Card Counting in Blackjack
Card counting originated in the early sixties with Prof. Edward O. Thorp developing the first basic blackjack strategy called Five Count, according to which, players’ chances of winning improved if the deck had fewer fives. If players kept track of the number of fives dealt, they could get an idea oft the number of fives left in the deck.
Players need not be geniuses or mathematicians to learn the art of card counting; they simply need to learn how to keep track of each card dealt to determine the type of the cards left in the deck to enhance their chances of winning.
How Card Counting Works
Card counting is the art of keeping track of every card that is dealt to players in a bid to effectively alter gaming strategy to enhance one’s chances of winning.
When players sit down at a blackjack table, the card count is considered to be zero. The card count keeps fluctuating depending on the card counting technique used. A successful card counter keeps track of all the cards dealt to all the players as well as the dealer.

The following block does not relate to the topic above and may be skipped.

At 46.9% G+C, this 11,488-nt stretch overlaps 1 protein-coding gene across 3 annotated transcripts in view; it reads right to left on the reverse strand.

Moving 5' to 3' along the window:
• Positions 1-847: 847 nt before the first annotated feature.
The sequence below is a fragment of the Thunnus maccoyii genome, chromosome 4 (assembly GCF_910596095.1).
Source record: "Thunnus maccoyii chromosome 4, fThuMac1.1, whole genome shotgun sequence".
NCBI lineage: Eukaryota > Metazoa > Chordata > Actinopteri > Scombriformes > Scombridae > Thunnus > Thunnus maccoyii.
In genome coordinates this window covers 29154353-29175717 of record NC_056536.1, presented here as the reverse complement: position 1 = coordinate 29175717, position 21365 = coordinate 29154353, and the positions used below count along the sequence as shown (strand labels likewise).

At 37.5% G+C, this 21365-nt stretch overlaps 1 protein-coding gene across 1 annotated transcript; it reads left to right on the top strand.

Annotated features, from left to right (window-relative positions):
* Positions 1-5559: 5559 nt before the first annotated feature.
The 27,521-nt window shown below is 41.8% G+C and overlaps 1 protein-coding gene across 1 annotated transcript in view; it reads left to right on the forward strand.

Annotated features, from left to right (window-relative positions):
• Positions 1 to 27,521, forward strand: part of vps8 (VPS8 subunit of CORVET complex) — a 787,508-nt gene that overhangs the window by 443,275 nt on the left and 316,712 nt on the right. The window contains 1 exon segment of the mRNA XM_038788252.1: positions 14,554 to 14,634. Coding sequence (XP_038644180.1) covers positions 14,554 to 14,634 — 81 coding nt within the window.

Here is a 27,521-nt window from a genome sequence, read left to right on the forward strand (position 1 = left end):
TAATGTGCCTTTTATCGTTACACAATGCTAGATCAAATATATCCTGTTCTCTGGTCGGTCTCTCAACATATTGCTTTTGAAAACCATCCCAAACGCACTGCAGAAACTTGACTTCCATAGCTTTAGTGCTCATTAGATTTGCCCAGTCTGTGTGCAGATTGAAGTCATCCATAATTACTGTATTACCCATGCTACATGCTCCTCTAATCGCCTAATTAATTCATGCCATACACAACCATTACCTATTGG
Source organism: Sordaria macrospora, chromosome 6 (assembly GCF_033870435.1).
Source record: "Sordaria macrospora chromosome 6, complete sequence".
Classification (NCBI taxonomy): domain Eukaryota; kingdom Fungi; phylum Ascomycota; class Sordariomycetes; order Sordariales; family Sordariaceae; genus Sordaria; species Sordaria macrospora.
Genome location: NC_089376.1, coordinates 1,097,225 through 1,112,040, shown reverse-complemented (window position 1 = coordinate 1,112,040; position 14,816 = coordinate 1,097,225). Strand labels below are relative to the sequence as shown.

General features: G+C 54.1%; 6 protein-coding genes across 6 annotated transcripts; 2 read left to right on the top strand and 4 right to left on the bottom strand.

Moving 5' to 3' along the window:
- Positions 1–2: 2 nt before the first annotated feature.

1) Start by ‘Tagging’ Each Card
In most common card-counting systems such as Hi-Lo, players should begin by assigning a value for each card. 2-6-numbered cards have a value of +1, 7-9-numbered cards have a value of 0, while cards higher than 10 (to Ace) have a value of -1.
Hence, for each card dealt, players must either add or subtract 1 or take no action, according to the card’s value.
2) Keep a ‘Running Count’
For single deck games, this strategy is enough to give you sufficient information to start placing your bets. For each card that comes out of the shoe and for each round played, keep track of the value of all cards. A higher running count will shift the game towards the player’s advantage.